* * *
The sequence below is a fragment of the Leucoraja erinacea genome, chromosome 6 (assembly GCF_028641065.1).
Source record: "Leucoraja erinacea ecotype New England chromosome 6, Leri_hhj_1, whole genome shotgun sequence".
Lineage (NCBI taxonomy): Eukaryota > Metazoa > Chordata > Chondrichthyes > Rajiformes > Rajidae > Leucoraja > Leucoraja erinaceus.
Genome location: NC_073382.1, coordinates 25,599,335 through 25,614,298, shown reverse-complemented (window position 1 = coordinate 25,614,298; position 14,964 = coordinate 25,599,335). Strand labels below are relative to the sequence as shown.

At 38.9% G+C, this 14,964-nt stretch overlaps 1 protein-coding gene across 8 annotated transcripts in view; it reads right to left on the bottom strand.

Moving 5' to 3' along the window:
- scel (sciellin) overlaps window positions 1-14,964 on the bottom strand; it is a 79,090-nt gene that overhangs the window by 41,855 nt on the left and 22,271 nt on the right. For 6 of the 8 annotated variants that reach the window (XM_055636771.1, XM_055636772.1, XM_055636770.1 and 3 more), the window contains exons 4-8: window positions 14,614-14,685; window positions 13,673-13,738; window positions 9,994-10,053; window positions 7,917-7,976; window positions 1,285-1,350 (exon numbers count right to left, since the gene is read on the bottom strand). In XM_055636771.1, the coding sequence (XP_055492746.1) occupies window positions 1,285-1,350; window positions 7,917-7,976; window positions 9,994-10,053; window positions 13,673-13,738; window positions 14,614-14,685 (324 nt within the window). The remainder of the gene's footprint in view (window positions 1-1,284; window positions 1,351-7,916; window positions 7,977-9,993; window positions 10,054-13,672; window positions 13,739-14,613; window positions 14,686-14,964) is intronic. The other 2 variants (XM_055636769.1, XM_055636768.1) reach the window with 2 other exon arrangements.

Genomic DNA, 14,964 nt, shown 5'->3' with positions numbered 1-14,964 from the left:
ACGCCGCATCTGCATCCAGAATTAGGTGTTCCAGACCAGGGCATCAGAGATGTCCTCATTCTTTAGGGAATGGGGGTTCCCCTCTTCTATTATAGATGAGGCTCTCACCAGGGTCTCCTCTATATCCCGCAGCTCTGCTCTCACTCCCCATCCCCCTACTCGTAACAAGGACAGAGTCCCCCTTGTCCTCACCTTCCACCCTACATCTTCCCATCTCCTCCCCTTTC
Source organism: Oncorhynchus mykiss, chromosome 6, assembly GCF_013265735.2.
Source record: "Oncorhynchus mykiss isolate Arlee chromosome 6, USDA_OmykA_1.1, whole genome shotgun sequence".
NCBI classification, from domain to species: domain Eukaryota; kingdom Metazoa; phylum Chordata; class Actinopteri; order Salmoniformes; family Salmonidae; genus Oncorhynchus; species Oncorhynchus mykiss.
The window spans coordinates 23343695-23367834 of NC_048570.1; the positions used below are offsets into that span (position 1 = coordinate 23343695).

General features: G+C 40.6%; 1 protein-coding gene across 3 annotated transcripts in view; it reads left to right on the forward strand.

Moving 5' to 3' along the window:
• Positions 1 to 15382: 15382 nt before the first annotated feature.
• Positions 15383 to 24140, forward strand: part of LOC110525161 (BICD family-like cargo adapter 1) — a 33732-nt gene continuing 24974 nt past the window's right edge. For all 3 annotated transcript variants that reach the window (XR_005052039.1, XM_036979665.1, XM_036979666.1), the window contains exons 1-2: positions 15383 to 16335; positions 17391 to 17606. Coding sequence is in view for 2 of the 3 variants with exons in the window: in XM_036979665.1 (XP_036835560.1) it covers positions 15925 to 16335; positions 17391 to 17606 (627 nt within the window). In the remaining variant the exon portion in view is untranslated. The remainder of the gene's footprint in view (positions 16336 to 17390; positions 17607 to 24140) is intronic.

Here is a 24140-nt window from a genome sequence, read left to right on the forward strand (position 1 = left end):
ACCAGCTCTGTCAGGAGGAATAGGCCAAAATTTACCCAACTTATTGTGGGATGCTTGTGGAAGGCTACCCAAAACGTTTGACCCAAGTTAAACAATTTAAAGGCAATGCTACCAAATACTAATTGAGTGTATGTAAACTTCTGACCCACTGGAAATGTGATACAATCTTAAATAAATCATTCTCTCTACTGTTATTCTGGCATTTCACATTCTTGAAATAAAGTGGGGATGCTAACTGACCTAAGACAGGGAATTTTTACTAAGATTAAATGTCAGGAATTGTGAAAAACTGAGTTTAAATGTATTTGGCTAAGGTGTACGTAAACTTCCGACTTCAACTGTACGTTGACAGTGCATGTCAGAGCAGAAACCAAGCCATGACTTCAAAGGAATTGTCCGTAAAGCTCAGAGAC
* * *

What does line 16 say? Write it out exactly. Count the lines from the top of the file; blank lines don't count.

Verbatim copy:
• Positions 1 to 15382: 15382 nt before the first annotated feature.